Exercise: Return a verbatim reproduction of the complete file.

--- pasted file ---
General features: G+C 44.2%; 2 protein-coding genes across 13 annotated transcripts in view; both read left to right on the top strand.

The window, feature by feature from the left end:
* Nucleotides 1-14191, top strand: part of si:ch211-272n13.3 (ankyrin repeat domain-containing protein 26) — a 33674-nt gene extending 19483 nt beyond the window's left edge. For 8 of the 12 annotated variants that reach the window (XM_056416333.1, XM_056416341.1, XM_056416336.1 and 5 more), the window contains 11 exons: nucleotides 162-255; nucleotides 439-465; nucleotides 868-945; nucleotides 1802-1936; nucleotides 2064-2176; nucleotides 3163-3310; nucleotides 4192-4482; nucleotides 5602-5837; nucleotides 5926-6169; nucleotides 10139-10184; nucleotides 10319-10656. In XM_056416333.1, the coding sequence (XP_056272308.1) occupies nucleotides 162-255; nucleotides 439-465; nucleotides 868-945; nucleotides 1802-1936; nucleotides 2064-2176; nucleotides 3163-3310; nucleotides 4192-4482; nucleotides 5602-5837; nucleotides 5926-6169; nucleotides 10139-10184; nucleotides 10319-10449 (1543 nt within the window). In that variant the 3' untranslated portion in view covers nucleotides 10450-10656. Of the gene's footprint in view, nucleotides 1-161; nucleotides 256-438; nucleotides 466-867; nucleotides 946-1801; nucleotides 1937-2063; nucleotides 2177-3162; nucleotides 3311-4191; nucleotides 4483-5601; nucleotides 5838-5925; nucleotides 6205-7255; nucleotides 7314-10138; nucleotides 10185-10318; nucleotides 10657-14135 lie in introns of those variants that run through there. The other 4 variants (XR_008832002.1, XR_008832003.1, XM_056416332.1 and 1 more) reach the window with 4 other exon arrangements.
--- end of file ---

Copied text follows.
General features: G+C 44.2%; 2 protein-coding genes across 13 annotated transcripts in view; both read left to right on the top strand.

The window, feature by feature from the left end:
* Nucleotides 1-14191, top strand: part of si:ch211-272n13.3 (ankyrin repeat domain-containing protein 26) — a 33674-nt gene extending 19483 nt beyond the window's left edge. For 8 of the 12 annotated variants that reach the window (XM_056416333.1, XM_056416341.1, XM_056416336.1 and 5 more), the window contains 11 exons: nucleotides 162-255; nucleotides 439-465; nucleotides 868-945; nucleotides 1802-1936; nucleotides 2064-2176; nucleotides 3163-3310; nucleotides 4192-4482; nucleotides 5602-5837; nucleotides 5926-6169; nucleotides 10139-10184; nucleotides 10319-10656. In XM_056416333.1, the coding sequence (XP_056272308.1) occupies nucleotides 162-255; nucleotides 439-465; nucleotides 868-945; nucleotides 1802-1936; nucleotides 2064-2176; nucleotides 3163-3310; nucleotides 4192-4482; nucleotides 5602-5837; nucleotides 5926-6169; nucleotides 10139-10184; nucleotides 10319-10449 (1543 nt within the window). In that variant the 3' untranslated portion in view covers nucleotides 10450-10656. Of the gene's footprint in view, nucleotides 1-161; nucleotides 256-438; nucleotides 466-867; nucleotides 946-1801; nucleotides 1937-2063; nucleotides 2177-3162; nucleotides 3311-4191; nucleotides 4483-5601; nucleotides 5838-5925; nucleotides 6205-7255; nucleotides 7314-10138; nucleotides 10185-10318; nucleotides 10657-14135 lie in introns of those variants that run through there. The other 4 variants (XR_008832002.1, XR_008832003.1, XM_056416332.1 and 1 more) reach the window with 4 other exon arrangements.